Non-Invasive Detection of Bladder Cancer

Non-Invasive Detection of Bladder Cancer

Author: Lisa-Marie Rauschendorfer

The most common symptom of bladder cancer is hematuria (blood in the urine). In order to rule out bladder cancer, if blood is found in the urine, cystoscopy and urinary tract imaging are recommended for all patients. However, only 10 to 30 % of patients are diagnosed with bladder cancer after a full evaluation. Hence, a large number of patients unnecessarily undergo an invasive and expensive procedure.

Steven R. Little, University of Pittsburgh, PA, USA, and colleagues have developed a non-invasive clinical assay to detect bladder cancer. The team uses matrix metalloproteases (MMPs) as a target for their test. These zinc-dependent proteolytic enzymes degrade the extracellular matrix of cells and are significantly increased in the urine of patients with bladder cancer.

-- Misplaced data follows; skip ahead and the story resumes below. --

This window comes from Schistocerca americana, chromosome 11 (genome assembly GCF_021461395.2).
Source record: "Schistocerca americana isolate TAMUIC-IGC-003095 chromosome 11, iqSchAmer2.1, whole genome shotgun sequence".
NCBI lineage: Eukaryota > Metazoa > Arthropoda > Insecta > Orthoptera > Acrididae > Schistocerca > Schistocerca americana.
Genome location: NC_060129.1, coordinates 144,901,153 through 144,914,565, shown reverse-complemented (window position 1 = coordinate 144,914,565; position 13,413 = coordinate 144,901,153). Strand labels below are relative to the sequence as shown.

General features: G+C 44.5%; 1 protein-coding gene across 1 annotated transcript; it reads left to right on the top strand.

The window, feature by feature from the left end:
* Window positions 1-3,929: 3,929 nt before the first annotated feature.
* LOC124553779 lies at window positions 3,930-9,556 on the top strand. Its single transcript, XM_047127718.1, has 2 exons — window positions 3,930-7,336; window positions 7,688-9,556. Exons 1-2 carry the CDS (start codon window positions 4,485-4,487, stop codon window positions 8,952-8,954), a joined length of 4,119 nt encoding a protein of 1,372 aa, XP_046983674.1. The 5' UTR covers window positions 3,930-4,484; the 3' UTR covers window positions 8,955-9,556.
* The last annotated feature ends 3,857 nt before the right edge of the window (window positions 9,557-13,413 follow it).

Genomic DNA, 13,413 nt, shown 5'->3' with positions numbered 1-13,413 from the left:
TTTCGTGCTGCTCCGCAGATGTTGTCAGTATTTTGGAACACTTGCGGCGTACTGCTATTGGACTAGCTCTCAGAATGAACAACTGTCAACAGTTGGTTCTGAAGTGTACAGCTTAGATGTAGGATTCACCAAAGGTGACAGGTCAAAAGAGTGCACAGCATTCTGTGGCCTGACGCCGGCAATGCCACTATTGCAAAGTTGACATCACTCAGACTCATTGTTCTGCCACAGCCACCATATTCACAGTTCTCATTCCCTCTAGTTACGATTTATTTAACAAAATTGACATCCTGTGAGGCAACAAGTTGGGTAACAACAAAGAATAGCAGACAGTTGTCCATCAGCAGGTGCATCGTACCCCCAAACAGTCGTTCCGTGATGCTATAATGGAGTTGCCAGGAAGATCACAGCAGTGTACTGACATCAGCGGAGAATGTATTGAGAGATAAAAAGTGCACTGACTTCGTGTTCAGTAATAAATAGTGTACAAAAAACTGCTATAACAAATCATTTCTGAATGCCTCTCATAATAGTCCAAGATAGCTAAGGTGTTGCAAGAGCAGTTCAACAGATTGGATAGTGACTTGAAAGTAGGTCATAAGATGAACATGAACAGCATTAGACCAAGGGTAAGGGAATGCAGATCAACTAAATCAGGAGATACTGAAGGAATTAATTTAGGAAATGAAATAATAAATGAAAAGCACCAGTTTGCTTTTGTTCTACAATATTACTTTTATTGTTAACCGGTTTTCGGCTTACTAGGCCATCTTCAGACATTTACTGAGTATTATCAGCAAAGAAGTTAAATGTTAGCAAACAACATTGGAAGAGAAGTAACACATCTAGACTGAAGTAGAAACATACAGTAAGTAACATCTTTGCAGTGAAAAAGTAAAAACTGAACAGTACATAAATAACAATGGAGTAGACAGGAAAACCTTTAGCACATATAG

The team’s test for MMPs uses a substrate (pictured) which is generated by cross-linking gelatin with Fe(II)-chelated alginate nanoparticles, which precipitate in the urine samples. The cleavage of the gelatin-conjugated alginate nanoparticles by MMPs generates free-floating alginate/Fe(II) nanoparticles. These free particles can participate in Fenton’s reaction and generate a color shift from purple to yellow. In a trial, the essay was shown to be 100 % sensitive and 85 % specific. It has a negative predictive value of 100 % for diagnosing bladder cancer.


 

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